Current Owner: Deborah Szekely
Listing Price: $1,945,000
Beds: 5 | Baths: 5
This week’s property is hidden in Mission Hills, tucked away along a dead-end street and shielded by a wall of towering bamboo interrupted only by an entry gate leading into the meticulously landscaped estate of health-and-fitness pioneer Deborah Szekely.
The residence began its life as a modest redwood cottage in 1914 before undergoing a series of modifications and additions so extensive that Pacific Sotheby’s International agent Janna Hernholm says that even the owner is left guessing as to what the original floorplan looked like. Eventually the home expanded to include five bedrooms, five baths, and 3724 square feet.
The top floor of the home serves as the public reception area, with a small office area by the stairs, larger living room and dining area, and a small galley-style kitchen with breakfast area more akin to what one would expect to find in a home much closer to what could be considered “entry level.” Nonetheless, Hernholm assures that Szekely’s chef does fine with it, accommodating frequent dinner parties for as many as 20 guests. She does concede, though, that the new buyer may want to expand into the adjacent laundry and storage rooms for extra space.
Outside lies a spacious rooftop view deck with a covered seating area and outdoor kitchen. An elaborate stained-glass skylight pierces the deck and looks down into a library area on the home’s second level.
Heading downstairs from the top floor, the stairs land at a second living room with adjacent library space. Two master bedrooms on this level each have exterior entrances; one has a private koi pond outside, visible from large bedroom and bathroom windows. A door almost hidden in the wall paneling leads to another office, once occupied by the late philosopher, psychologist, and author Edmond Szekely, as well as a third en-suite bedroom.
A narrow stairway leads down to the home’s bottom level, a large guest suite. Like the others, it’s equipped with a private bath — this one featuring an extra-deep Japanese-style soaking tub — and features an entrance from a secluded patio.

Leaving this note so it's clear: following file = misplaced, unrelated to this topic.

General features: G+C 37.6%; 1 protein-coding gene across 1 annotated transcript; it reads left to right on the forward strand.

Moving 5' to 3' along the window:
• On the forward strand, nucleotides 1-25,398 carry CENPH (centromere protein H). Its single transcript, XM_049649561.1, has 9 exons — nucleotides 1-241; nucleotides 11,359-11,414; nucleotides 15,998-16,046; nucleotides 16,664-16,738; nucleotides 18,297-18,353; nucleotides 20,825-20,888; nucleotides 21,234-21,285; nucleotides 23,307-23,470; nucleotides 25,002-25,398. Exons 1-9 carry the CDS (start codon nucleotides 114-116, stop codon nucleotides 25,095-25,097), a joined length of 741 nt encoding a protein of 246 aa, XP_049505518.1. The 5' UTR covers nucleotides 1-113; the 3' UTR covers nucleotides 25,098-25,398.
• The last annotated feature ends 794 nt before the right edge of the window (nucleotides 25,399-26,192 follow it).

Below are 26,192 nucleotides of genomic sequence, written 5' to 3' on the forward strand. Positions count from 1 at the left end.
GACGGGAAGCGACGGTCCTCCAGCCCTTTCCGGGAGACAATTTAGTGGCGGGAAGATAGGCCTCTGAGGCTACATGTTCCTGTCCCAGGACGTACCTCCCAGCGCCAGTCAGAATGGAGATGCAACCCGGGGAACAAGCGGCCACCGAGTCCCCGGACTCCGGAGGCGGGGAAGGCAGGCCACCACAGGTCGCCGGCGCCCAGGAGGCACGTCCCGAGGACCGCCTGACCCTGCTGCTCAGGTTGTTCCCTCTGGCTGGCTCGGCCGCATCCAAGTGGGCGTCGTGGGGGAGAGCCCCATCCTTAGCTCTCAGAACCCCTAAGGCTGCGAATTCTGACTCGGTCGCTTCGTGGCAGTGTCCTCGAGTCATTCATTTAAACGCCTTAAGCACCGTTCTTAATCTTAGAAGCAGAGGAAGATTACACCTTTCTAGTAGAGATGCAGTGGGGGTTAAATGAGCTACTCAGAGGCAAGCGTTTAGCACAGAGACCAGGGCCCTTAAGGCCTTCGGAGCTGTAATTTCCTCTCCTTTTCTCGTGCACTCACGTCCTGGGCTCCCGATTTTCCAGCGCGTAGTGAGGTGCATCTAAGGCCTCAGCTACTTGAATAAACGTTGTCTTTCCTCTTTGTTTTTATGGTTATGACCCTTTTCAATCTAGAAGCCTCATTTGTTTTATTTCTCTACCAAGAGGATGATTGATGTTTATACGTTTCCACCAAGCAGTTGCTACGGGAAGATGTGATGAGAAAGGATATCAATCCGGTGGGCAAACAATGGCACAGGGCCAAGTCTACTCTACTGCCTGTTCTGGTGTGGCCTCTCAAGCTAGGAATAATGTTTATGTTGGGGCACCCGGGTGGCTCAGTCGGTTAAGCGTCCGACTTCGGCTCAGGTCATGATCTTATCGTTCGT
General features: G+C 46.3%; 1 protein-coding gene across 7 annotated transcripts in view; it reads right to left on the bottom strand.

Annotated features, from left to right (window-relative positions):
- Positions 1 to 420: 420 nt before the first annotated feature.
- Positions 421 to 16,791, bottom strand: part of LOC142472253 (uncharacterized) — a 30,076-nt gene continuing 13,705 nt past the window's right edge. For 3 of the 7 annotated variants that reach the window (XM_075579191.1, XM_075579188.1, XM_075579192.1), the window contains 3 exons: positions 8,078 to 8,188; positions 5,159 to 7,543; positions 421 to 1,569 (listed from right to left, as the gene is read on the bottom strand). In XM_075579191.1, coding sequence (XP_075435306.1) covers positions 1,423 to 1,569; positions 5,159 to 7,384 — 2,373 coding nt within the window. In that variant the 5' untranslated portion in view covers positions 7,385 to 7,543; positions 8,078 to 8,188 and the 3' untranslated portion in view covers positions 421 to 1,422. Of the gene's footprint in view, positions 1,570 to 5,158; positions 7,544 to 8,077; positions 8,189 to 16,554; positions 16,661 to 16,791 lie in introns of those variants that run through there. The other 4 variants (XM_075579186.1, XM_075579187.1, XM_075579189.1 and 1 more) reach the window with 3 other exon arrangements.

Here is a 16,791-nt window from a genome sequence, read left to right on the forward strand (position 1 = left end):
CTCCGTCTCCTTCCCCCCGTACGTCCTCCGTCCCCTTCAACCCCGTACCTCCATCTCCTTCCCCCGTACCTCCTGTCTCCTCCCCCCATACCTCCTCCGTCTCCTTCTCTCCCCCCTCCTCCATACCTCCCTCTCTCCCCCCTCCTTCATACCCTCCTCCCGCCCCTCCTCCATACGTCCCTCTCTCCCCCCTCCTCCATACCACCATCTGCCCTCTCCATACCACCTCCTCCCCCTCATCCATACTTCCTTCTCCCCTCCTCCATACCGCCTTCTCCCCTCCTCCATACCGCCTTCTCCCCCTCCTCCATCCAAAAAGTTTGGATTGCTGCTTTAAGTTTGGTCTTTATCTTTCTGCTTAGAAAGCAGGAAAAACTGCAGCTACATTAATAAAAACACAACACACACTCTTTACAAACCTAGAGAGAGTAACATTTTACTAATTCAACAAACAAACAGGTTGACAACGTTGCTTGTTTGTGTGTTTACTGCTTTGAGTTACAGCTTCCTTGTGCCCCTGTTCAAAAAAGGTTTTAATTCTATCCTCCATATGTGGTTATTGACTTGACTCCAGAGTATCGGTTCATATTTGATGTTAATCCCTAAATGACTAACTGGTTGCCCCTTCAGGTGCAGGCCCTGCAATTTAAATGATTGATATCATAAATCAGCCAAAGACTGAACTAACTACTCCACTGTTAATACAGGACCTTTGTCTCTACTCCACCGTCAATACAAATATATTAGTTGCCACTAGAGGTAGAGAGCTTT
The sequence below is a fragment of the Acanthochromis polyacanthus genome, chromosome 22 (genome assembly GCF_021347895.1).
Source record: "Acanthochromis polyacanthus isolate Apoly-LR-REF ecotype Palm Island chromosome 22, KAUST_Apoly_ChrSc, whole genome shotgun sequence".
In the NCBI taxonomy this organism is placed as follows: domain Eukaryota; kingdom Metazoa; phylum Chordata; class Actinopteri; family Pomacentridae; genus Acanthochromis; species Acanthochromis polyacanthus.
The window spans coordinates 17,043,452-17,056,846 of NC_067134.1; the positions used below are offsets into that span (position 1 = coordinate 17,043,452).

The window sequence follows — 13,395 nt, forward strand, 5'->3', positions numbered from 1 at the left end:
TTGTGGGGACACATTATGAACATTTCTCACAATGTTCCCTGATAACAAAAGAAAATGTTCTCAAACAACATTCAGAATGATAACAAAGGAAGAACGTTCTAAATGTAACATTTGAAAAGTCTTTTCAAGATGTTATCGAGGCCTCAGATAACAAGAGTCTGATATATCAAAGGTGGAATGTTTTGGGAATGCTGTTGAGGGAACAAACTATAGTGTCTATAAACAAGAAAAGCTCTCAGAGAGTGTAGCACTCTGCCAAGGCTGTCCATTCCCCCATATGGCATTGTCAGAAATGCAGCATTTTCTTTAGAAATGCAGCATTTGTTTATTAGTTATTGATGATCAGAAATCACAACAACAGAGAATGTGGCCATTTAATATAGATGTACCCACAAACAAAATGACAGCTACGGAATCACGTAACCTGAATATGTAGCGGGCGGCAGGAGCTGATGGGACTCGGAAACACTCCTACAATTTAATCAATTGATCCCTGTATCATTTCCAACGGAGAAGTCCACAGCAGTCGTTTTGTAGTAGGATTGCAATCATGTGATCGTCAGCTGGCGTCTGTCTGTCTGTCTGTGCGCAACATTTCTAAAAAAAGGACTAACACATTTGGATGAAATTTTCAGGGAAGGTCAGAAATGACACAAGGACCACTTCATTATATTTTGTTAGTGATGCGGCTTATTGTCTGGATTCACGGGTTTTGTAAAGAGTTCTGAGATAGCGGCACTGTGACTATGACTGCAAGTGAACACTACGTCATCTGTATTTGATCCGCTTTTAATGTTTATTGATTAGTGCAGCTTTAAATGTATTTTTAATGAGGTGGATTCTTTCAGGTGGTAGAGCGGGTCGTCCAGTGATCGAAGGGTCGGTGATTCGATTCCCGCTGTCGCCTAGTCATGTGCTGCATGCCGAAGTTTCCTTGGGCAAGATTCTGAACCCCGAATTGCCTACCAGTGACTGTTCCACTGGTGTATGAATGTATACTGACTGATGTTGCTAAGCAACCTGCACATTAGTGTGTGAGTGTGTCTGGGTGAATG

The exterior of the property is what makes the estate exceptional. Szekely spent decades terracing and landscaping the hillside, installing water features, statuary (not included in the sale, but negotiable), and a variety of flowers and other plants. Two gardeners working at the property insist its current (impressive) condition does no justice to the spring and summer months, when foxtails, magenta bougainvillea, white roses, and other blooms cover the grounds.
Much of the landscape design was aided by noted landscape architects Takendo Arii and Sarah Brightwood, Szekely’s daughter, who brought in additional exterior features such as a dark-bottomed lap pool and outbuildings including a small gym, a potting shed, and a meditation room styled after a Japanese teahouse.
The gardens continue down onto a lower level of the property, which includes two lots accessible from Eagle Street not included in the sale. The three lots included on Dove Street add up to just under a half acre of property in all, to which over a quarter acre could be added by acquiring the Eagle lots.
Owner Deborah Szekely is noted for founding Tecate’s Rancho La Puerta with her husband Edmund in 1940, one of the world’s first health spas. In 1958 she went on to establish the highly acclaimed Golden Door in Escondido, a boutique operation that continues to attract patrons willing to spend $7000 or more on a weeklong retreat. She also served on the President’s Council on Physical Fitness for the Nixon, Ford, and Reagan administrations.
3232 Dove Street | Mission Hills, 92103
Over the years Szekely has used her home for notable events, including benefits for the Old Globe theater in the 1950s and 1960s, parties featuring celebrity athletes (Szekely was third chair of the board running Jack Murphy Stadium), and events featuring politicians ranging from Pete Wilson to Nancy Pelosi. Guests of Szekely over the years have included Bill and Judith Moyers as well as George and Lenore Romney.
Now 91, Szekely told The Atlantic magazine in October that she’s purchased a smaller house nearby and plans to spend the next decade adding her stylistic touches to it.
The 3232 Dove property was previously listed for $2,900,000, with all five parcels, including the two on Eagle. After several months without a suitable offer, the property was re-listed in December for $1,945,000, this time only including the three Dove Street parcels.